If you are feeling adventurous, and do not have an issue playing with the terminal, GoboLinux is an interesting pick. While it does offer a desktop, you get the bare minimum and don’t expect something like you see in Ubuntu.
Unlike most, it is a modular Linux distribution that focuses on an efficient file system to organize the programs. Usually, when we install something on Linux, the files for programs get scattered all over the system at different directories.
GoboLinux aims to simplify that by giving each program its directory. On top of all the unique points, it is also a systemd-free distro.
7. Alpine Linux
Alpine Linux is yet another independent Linux distribution without systemd. When it comes to init system, it uses OpenRC.
The distribution focuses on security and resource efficiency. So, if you were looking for a simple systemd-free distro with a focus on security, Alpine Linux can be a good choice.
Artix is an Arch-based distro without systemd. You can configure it to use OpenRC, Runit, or dinit (a new init system).
It does utilize elogind as its user login manager to try making the move to a systemd-free distro seamless. However, if you dislike its presence, you can try running it without it.
Compared to some other options, Artix is only suitable for experienced Arch users who can configure their setup.
9. TinyCore Linux
TinyCore Linux is a modular Linux distribution with community-built extensions. You get a Linux kernel, root filesystem, and some startup-up scripts to install some kernel modules.
Basically, you build your minimal Linux distribution with TinyCore Linux.
As the name suggests, it is a tiny installation barely taking up any storage space (as low as 10 MB) as per modern OS standards.
Considering it is modular, you can fully customize your configuration without systemd, or make use of elogind. You can quickly install a variety of desktop environments and window managers to get started.
For obvious reasons, it can run perfectly fine on older computers.
10. Chimera Linux
Chimera Linux is an experimental option if you like to compile things yourself and use a Linux distribution. However, you get ISO images available with GUI.
It is based on FreeBSD, and uses dinit as its init system.
You can install GNOME or Enlightenment desktop with Chimera Linux to get a full-fledged desktop experience.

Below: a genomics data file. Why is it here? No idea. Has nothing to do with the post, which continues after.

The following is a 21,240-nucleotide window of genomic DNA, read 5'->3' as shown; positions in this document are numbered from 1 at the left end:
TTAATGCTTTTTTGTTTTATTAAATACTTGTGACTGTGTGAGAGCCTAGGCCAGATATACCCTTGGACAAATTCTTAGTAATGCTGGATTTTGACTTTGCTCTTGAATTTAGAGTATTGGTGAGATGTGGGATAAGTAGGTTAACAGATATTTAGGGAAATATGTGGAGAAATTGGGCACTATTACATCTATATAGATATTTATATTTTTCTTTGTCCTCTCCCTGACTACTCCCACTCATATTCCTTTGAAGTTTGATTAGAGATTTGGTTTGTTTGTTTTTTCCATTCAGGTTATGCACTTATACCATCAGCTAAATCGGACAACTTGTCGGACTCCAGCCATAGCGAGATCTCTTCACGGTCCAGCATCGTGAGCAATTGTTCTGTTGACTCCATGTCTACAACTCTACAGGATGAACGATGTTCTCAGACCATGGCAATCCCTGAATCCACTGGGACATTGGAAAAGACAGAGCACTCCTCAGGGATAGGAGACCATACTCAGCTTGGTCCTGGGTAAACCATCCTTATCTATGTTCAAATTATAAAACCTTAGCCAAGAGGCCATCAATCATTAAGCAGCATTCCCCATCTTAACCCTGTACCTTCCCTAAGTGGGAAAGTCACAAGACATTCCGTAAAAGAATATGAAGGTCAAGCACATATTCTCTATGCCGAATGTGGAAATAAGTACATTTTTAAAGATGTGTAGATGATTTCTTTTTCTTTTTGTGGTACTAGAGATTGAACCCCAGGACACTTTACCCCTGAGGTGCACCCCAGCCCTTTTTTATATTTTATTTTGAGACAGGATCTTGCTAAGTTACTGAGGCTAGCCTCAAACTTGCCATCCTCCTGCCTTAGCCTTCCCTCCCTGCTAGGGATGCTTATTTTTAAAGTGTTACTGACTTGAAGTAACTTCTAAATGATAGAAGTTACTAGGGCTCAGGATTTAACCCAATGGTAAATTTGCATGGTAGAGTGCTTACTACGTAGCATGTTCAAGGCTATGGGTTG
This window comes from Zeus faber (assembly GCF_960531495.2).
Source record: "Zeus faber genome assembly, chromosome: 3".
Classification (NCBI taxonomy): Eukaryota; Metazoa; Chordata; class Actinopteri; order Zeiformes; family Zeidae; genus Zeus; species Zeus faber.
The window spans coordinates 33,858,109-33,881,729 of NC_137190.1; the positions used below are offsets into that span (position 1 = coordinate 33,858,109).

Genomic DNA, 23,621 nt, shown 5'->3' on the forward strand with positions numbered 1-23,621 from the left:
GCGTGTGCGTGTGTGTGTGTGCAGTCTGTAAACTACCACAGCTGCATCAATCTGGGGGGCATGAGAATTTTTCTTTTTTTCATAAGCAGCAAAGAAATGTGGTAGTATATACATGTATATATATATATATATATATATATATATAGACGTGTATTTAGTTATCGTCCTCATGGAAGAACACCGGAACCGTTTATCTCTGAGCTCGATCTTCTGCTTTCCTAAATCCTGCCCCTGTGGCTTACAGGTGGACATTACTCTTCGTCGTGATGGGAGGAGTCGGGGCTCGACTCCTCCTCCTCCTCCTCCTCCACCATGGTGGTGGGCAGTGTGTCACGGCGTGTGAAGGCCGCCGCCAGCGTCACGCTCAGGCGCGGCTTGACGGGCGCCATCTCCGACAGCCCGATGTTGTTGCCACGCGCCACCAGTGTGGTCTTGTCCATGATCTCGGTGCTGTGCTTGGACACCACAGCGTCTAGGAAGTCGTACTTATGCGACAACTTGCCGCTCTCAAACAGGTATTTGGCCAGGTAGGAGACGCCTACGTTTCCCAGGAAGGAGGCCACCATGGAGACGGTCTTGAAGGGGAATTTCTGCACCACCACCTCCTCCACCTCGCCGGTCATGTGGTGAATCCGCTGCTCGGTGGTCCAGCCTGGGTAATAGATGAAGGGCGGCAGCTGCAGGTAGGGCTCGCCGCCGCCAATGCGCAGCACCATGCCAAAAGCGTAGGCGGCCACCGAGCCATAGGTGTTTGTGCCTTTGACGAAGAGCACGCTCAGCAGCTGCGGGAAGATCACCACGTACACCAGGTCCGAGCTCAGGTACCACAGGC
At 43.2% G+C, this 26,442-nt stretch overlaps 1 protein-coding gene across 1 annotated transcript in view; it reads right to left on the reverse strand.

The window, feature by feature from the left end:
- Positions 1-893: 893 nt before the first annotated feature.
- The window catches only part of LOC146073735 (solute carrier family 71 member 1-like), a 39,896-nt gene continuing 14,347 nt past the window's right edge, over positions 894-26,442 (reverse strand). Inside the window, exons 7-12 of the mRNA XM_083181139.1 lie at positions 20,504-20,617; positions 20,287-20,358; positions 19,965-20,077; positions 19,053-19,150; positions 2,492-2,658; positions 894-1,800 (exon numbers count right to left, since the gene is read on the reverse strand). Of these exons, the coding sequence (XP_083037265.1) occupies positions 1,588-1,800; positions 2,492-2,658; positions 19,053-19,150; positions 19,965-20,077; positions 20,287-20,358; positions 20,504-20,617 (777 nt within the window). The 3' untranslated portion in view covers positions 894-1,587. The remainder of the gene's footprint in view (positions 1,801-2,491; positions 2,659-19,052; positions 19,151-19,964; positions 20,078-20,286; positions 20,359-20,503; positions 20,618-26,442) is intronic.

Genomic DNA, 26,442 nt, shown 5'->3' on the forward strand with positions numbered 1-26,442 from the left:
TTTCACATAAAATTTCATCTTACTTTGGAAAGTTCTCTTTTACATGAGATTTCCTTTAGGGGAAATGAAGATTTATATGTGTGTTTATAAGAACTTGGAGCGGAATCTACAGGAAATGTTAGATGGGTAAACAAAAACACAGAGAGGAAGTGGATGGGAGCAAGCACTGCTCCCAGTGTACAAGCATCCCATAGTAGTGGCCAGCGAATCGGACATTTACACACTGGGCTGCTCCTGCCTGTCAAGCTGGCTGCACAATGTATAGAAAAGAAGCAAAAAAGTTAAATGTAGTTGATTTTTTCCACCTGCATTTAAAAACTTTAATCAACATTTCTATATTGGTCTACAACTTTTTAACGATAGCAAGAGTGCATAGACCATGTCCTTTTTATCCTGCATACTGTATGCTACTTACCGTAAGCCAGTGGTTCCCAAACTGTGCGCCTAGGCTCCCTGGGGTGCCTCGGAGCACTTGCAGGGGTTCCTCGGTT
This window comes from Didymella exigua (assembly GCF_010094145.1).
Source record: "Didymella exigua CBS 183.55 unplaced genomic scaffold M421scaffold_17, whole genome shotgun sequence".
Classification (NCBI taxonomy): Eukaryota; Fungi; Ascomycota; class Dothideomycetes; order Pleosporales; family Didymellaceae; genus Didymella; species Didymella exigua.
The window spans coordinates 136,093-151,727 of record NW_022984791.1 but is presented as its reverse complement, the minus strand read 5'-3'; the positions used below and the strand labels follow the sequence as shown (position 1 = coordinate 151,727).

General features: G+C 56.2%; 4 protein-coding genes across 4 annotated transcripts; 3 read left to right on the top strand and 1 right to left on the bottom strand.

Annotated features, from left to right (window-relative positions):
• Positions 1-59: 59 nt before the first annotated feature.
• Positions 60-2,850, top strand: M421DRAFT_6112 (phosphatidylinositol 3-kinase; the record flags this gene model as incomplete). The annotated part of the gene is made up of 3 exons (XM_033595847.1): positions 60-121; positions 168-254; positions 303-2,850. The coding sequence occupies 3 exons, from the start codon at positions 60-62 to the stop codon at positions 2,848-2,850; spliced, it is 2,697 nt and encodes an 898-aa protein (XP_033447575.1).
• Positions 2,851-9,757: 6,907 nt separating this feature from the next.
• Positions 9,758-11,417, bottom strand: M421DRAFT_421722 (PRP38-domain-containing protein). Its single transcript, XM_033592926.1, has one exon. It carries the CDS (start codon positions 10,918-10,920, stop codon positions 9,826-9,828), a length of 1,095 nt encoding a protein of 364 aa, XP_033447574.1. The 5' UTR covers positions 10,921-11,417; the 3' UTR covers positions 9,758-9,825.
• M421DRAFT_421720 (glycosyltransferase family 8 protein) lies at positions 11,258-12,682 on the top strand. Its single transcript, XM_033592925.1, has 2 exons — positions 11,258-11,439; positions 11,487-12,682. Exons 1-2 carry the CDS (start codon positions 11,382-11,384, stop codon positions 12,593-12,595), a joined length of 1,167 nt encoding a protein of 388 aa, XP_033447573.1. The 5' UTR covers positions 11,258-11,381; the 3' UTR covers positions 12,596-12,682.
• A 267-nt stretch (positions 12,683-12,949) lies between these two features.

11. Venom Linux
Venom Linux is yet another source-based Linux distribution, giving you the ability to customize things while keeping it minimal.
It does not rely on systemd or elogind.
12. Kiss Linux
Kiss Linux is a rolling release distribution where you need to download the tarball, unpack and rebuild the system as per your requirements.
The default init system is busybox. But, you can experiment with other init systems as well.
PCLinuxOS is a fantastic choice for users who want a working desktop environment without all the hassle.
It does not rely on systemd, but you also get all the essential tools with the distribution baked in. So, compared to most other options, the challenges of not having systemd will be minimal, making the user experience better.
It uses sysVinit and also features a package manager to help you manage software.
Slackware is the oldest active distribution without systemd. You get KDE Plasma as the desktop environment by default. Fortunately, we witnessed a new release i.e Slackware 15 in 2022 after several years. So, it’s here to stay.
For obvious reasons, you might want to stay away from it as an absolute beginner. However, if you are an experienced Linux user looking to get more control of your Linux distribution, Slackware is an excellent option.
Note that it does feature elogind instead of ConsoleKit2 as of the latest release (let me know in the comments if you notice that changes).
Systemd or Not?
Bloat or not, Systemd has made it possible to make numerous things easy while improving performance.
You will not have any compatibility issues when choosing a distro with systemd.
Considering most of the popular Linux distributions rely on it, there’s something about it that makes sense to provide a better user experience to the end-user.
However, if you are someone who wants an init system that follows the traditional approach, systemd-free distros should suit you well.
Note that you might face some issues/challenges when it comes to some systemd-free distros. So, make sure you do your research before trying anything.
If you know of some other good Linux distro that doesn’t use systemd, do let us know in the comments.